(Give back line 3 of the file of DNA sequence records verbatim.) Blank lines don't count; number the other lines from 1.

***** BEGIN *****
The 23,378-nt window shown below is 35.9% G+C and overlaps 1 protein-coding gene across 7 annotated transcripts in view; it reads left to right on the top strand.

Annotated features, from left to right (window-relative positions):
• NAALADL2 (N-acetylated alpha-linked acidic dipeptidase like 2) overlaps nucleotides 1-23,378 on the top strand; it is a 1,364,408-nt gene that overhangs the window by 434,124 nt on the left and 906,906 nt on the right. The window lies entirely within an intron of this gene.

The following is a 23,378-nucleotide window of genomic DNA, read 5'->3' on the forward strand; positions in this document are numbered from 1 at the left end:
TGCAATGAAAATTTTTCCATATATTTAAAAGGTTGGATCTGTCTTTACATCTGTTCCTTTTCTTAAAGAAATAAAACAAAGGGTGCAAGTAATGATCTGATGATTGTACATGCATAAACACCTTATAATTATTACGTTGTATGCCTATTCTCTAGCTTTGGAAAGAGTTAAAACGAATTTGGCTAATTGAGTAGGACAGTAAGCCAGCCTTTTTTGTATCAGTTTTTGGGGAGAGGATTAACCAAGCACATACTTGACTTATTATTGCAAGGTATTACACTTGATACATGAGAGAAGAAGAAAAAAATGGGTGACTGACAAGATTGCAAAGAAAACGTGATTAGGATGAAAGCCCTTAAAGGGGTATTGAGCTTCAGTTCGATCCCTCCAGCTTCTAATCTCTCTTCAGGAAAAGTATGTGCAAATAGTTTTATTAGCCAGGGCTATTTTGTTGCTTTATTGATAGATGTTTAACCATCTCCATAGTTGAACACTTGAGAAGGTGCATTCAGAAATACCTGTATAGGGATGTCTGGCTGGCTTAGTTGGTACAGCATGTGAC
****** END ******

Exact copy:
• NAALADL2 (N-acetylated alpha-linked acidic dipeptidase like 2) overlaps nucleotides 1-23,378 on the top strand; it is a 1,364,408-nt gene that overhangs the window by 434,124 nt on the left and 906,906 nt on the right. The window lies entirely within an intron of this gene.